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Clearly organized and accessibly written, this is a welcome overview.

From reintroducing keystone species and making wildlife corridors to sharing city space and engineering de-extinction, people are working to rethink the relationship between humans and the natural world.

This evenhanded introduction to the concept of rewilding is lavishly illustrated with stock photographs breaking up the text and adding appeal for middle-grade and middle school readers. Topics are covered each to a double-page spread, presenting first rationale and definitions (rewilding, cores, corridors, and keystone species) and then examples from around the world, both species- and place-specific. The authors, Canadian sisters with a long track record of successful books about the natural world, write with an immediacy that will appeal to nature-loving readers, who will learn about efforts to restore habitats and repopulate them with native species. They discuss animals from trumpeter swans and American eels to butterflies and jaguars. There are success stories: peregrine falcons, back from the brink of extinction, live on city skyscrapers alongside humans; some commercial cod fishing has returned to Newfoundland. There are problems: no one has yet discovered where eels spawn; there isn’t enough room in a Netherlands wetland for the keystone species that would keep introduced herbivores in check. And there are interesting new wild spaces: the High Line in New York City; the demilitarized zone between the Koreas.

Clearly organized and accessibly written, this is a welcome overview. (glossary, sources, further reading, photo credits, index) (Nonfiction. 10-14)

Pub Date: Oct. 10, 2017

ISBN: 978-1-55451-962-0

Page Count: 88

Publisher: Annick Press

Review Posted Online: Aug. 26, 2017

Kirkus Reviews Issue: Sept. 15, 2017

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From the Giants of Science series

Hot on the heels of the well-received Leonardo da Vinci (2005) comes another agreeably chatty entry in the Giants of Science series. Here the pioneering physicist is revealed as undeniably brilliant, but also cantankerous, mean-spirited, paranoid and possibly depressive. Newton’s youth and annus mirabilis receive respectful treatment, the solitude enforced by family estrangement and then the plague seen as critical to the development of his thoughtful, methodical approach. His subsequent squabbles with the rest of the scientific community—he refrained from publishing one treatise until his rival was dead—further support the image of Newton as a scientific lone wolf. Krull’s colloquial treatment sketches Newton’s advances in clearly understandable terms without bogging the text down with detailed explanations. A final chapter on “His Impact” places him squarely in the pantheon of great thinkers, arguing that both his insistence on the scientific method and his theories of physics have informed all subsequent scientific thought. A bibliography, web site and index round out the volume; the lack of detail on the use of sources is regrettable in an otherwise solid offering for middle-grade students. (Biography. 10-14)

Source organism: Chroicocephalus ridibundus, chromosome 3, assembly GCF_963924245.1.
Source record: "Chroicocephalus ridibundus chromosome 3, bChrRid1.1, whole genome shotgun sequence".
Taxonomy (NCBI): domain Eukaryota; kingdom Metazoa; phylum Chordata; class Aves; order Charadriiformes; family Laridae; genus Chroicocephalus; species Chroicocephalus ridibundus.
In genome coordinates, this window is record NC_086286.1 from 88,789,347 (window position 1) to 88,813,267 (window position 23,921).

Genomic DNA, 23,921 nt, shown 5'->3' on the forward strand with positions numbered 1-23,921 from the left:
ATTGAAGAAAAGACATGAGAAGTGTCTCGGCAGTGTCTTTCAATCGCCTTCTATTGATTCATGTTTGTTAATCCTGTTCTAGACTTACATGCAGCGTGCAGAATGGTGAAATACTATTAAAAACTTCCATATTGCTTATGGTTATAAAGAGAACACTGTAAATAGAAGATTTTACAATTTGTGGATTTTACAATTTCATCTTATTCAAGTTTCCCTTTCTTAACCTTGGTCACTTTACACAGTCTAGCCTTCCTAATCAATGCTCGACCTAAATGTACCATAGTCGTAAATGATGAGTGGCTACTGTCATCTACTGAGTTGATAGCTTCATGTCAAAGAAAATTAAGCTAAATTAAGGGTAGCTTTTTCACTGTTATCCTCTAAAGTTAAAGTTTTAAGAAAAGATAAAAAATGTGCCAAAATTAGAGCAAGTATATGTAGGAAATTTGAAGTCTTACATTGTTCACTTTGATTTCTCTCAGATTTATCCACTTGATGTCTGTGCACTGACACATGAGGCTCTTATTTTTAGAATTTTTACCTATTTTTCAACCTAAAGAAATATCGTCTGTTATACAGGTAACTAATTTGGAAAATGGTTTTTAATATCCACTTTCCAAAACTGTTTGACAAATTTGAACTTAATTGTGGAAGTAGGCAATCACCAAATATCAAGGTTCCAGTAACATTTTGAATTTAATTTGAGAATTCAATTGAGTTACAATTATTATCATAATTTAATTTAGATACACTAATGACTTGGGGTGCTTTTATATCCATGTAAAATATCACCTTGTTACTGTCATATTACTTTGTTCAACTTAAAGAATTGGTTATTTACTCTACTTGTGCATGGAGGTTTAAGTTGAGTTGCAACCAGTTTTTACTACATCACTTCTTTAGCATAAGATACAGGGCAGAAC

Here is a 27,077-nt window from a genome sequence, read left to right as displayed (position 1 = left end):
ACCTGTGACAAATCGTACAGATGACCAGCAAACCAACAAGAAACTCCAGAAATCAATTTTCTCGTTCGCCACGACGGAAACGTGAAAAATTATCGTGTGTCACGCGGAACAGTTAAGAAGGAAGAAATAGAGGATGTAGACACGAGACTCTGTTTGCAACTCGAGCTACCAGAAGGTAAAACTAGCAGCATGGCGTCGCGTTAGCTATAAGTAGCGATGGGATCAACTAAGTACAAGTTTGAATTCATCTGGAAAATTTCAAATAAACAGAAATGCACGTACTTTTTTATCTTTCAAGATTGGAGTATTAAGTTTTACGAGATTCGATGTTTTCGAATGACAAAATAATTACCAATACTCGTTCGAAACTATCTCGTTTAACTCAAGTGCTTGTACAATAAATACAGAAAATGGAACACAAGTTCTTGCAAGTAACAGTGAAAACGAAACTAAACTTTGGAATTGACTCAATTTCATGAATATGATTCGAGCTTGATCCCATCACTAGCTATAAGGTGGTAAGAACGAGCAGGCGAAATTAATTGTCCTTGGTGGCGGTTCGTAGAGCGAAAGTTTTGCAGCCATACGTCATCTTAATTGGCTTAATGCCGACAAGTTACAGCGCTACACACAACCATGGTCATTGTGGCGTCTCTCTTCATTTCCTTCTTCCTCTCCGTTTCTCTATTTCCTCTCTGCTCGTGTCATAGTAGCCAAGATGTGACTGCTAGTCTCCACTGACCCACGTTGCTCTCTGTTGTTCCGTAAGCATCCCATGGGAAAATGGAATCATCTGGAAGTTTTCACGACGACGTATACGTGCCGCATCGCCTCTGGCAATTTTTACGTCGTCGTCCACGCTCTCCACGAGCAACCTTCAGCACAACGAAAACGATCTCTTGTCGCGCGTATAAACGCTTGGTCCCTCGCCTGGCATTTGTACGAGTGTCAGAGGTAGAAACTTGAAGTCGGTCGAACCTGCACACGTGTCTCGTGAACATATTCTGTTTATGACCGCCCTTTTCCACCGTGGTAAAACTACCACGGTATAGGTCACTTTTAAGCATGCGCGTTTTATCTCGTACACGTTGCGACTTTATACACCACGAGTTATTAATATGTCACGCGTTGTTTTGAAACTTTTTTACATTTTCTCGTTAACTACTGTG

Pub Date: April 1, 2006

ISBN: 0-670-05921-8

Page Count: 128

Publisher: Viking

Review Posted Online: June 24, 2010

Kirkus Reviews Issue: March 1, 2006

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Entomophobes will find all of this horrifyingly informative.

This junior edition of Stewart’s lurid 2011 portrait gallery of the same name (though much less gleeful subtitle) loses none of its capacity for leaving readers squicked-out.

The author drops a few entries, notably the one on insect sexual practices, and rearranges toned-down versions of the rest into roughly topical sections. Beginning with the same cogent observation—“We are seriously outnumbered”—she follows general practice in thrillers of this ilk by defining “bug” broadly enough to include all-too-detailed descriptions of the life cycles and revolting or deadly effects of scorpions and spiders, ticks, lice, and, in a chapter evocatively titled “The Enemy Within,” such internal guests as guinea worms and tapeworms. Mosquitoes, bedbugs, the ubiquitous “Filth Fly,” and like usual suspects mingle with more-exotic threats, from the tongue-eating louse and a “yak-killer hornet” (just imagine) to the aggressive screw-worm fly that, in one cited case, flew up a man’s nose and laid hundreds of eggs…that…hatched. Morrow-Cribbs’ close-up full-color drawings don’t offer the visceral thrills of the photos in, for instance, Rebecca L. Johnson’s Zombie Makers (2012) but are accurate and finely detailed enough to please even the fussiest young entomologists.

Entomophobes will find all of this horrifyingly informative. (index, glossary, resource lists) (Nonfiction. 11-14)

Pub Date: Aug. 8, 2017

ISBN: 978-1-61620-755-7

Page Count: 192

Publisher: Algonquin

Review Posted Online: June 26, 2017

Kirkus Reviews Issue: July 15, 2017

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